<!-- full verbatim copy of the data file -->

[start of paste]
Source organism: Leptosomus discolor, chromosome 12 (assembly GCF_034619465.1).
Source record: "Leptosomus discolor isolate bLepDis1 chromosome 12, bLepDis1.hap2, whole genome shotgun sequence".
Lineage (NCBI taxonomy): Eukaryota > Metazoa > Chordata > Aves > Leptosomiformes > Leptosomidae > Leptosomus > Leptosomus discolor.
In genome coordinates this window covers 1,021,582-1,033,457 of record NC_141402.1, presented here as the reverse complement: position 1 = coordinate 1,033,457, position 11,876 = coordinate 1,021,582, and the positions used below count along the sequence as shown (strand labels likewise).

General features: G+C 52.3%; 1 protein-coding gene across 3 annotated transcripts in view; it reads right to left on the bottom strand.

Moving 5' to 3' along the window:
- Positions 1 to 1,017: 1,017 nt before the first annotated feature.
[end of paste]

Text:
Source organism: Leptosomus discolor, chromosome 12 (assembly GCF_034619465.1).
Source record: "Leptosomus discolor isolate bLepDis1 chromosome 12, bLepDis1.hap2, whole genome shotgun sequence".
Lineage (NCBI taxonomy): Eukaryota > Metazoa > Chordata > Aves > Leptosomiformes > Leptosomidae > Leptosomus > Leptosomus discolor.
In genome coordinates this window covers 1,021,582-1,033,457 of record NC_141402.1, presented here as the reverse complement: position 1 = coordinate 1,033,457, position 11,876 = coordinate 1,021,582, and the positions used below count along the sequence as shown (strand labels likewise).

General features: G+C 52.3%; 1 protein-coding gene across 3 annotated transcripts in view; it reads right to left on the bottom strand.

Moving 5' to 3' along the window:
- Positions 1 to 1,017: 1,017 nt before the first annotated feature.